Archive for August, 2007

Huntin’ for quantum gravity

Saturday, August 25th, 2007

On the tiniest scale, spacetime ain’t flat at all but a-bubblin and a-fizzin with virtual particles leapin in ‘n outta existence. Quantum gravity, say them cosmologists, is a kinda foam.

Ain’t nobody observed quantum gravity. But this week, them astrogawpers say they might have seen some indirect evidence while a-starin and a-gogglin at Markarian 501, an active galaxy 300 million light years from Earth that flared up in 2005.

The thinkin’ is that quantum foam makes life hellish for photons which have to zip through the quantum hills and valleys that it forms, causin’ them to deviate, ever-so-slightly, from the straight and true. That deviation means two photos travellin’ in the same direction from the same place will take different routes. And the difference can be measured in their arrival times over very long distances, like the 300 milion light years from Markarian 501.

So when it flared up in 2005, a few astrobods got out their stopwatches and started a-countin and a-timin the gamma rays as they arrived, using a machine called MAGIC in the Canary Islands.

Now the results have been totted up and published on the arXiv, but no drum rolls please.

The team ain’t sure what they seen. Sure, them photons do seem to get filtered according to NRG, which is what ya’ll expect if quantum foam were playin havoc with em. (The team is able to rule out other dispersion effects on the photons, such as QED plasma refraction, which is kinda excitin’.)

But they still have a problem: ain’t nobody worked out how the flares generate gamma rays in the first place. Maybe the photons ain’t all emitted at the same time, p’raps there is some mechanism in active galactic flares that makes photons look as if they bin filtered by quantum foam.

So we’re left a-hangin. What we need is more data from different kindsa flares. And some a-sweatin and a-toilin by them astrotheorists to tell us what kinda observations will tease all this apart.

Ref: arxiv.org/abs/0708.2889: Probing Quantum Gravity using Photons from a Mkn 501 Flare Observed by MAGIC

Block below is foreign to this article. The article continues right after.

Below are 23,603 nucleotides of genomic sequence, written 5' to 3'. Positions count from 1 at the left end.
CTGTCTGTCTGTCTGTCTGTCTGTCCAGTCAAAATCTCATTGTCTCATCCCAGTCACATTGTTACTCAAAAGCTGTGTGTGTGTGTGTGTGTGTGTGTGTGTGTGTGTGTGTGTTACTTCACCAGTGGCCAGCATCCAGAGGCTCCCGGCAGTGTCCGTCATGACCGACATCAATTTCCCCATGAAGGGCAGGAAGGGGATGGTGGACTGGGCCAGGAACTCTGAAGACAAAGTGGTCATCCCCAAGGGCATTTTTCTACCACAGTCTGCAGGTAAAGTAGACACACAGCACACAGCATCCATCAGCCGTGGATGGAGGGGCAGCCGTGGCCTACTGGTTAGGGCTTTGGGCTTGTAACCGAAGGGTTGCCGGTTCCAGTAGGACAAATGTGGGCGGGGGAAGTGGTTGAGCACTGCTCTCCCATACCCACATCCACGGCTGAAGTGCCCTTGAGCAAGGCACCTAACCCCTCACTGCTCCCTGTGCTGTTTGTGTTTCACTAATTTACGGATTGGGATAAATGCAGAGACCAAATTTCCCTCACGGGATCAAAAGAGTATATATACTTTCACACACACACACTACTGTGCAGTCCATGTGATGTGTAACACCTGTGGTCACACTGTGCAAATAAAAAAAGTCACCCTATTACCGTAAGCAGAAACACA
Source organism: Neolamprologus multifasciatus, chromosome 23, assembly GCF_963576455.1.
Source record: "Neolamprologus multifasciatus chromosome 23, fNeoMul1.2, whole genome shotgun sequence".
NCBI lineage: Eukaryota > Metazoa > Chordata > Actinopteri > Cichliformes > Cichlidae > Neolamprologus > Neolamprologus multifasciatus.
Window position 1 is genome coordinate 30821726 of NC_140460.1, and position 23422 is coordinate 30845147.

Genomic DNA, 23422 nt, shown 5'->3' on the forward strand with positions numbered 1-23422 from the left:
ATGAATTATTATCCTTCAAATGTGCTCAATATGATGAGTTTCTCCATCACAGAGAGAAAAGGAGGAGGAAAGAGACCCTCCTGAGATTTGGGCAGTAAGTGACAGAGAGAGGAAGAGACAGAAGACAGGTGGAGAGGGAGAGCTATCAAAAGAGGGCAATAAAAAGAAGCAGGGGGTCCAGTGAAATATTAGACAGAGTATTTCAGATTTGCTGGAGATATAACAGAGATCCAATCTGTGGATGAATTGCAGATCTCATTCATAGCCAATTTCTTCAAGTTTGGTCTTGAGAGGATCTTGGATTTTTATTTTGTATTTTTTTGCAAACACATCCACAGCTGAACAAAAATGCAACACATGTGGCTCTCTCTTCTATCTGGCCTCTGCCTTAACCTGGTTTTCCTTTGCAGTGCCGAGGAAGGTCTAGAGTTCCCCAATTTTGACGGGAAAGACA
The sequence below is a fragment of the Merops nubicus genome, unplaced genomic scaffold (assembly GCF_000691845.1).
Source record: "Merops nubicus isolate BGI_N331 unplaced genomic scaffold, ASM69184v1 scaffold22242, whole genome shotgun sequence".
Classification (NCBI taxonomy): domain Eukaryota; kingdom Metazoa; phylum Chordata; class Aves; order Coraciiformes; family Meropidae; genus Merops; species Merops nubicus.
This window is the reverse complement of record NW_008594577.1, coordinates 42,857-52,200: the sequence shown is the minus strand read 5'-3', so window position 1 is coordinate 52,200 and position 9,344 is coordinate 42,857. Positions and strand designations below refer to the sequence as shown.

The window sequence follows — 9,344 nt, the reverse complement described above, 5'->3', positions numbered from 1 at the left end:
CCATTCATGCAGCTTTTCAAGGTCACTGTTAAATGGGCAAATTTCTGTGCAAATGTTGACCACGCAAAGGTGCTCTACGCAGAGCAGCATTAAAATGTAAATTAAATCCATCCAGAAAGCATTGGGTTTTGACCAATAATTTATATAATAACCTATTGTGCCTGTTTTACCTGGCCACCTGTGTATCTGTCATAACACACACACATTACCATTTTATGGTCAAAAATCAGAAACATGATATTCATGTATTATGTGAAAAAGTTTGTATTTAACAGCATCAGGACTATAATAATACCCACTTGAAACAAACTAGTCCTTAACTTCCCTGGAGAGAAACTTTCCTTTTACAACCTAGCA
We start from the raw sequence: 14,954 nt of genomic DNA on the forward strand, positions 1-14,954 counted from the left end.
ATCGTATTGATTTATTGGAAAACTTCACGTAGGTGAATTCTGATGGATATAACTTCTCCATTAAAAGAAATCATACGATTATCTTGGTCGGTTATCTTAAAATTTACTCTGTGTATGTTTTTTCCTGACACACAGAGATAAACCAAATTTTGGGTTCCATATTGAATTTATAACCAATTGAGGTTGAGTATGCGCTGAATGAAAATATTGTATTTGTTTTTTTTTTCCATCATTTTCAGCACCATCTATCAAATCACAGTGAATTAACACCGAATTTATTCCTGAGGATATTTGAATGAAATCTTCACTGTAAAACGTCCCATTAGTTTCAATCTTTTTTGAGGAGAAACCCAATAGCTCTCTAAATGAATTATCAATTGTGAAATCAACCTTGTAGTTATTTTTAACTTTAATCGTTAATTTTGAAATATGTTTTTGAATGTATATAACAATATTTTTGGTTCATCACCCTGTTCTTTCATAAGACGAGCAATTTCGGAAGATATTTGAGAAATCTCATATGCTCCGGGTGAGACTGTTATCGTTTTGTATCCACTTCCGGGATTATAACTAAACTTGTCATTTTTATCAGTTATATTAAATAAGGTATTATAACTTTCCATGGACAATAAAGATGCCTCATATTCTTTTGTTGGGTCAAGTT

Invasion of the jivin’ nano-shrooms

Friday, August 24th, 2007

Convertin’ a constant force into an oscillatin’ one is a useful trick. Ya’ll seen em: gravity-powered pendulums and wind-powered turbines for example, them both set machines a-spinin and a-swingin by exploitin’ a constant force.

Them machines might work sweetly at macroscopic scales but ain’t nobody cracked it on the nanoscale even though nanobods are a-chompin at the bit to reproduce this trick. The trouble is that gravity ain’t strong enough at this level and as for wind, who you kiddin?

That leaves only tricky-dicky forces from the dizzy world of electrostatics and magnetics and these are so poorly understood on tiny scales that them nanobods are still a-wondrin and a-ponderin over how to harness them.

But Hyun “Mighty” Kim and his crew at the University of Wisconsin-Madison say they cracked it.

Their device is a kinda nano-mushroom that stands between the plates of a capacitor, in a constant DC field.

Give the mushroom a push and it leans towards the source electrode where electrons tunnel across into the mushroom head. The DC field exerts a force on this extra charge on the ’shroom, pushing it towards the drain electrode where the electrons jump ship. The force disappears and the mushroom’s stiffness sends it swinging back to the source again like metronome, and the process starts again.

Voila! A nanomechanical oscillator that converts a a constant force into an oscillation.

Them nanobods are gonna be cockahoop over this one, betcha!

Ref: arxiv.org/abs/0708.1646: Self Excitation of Nano-Mechanical Pillars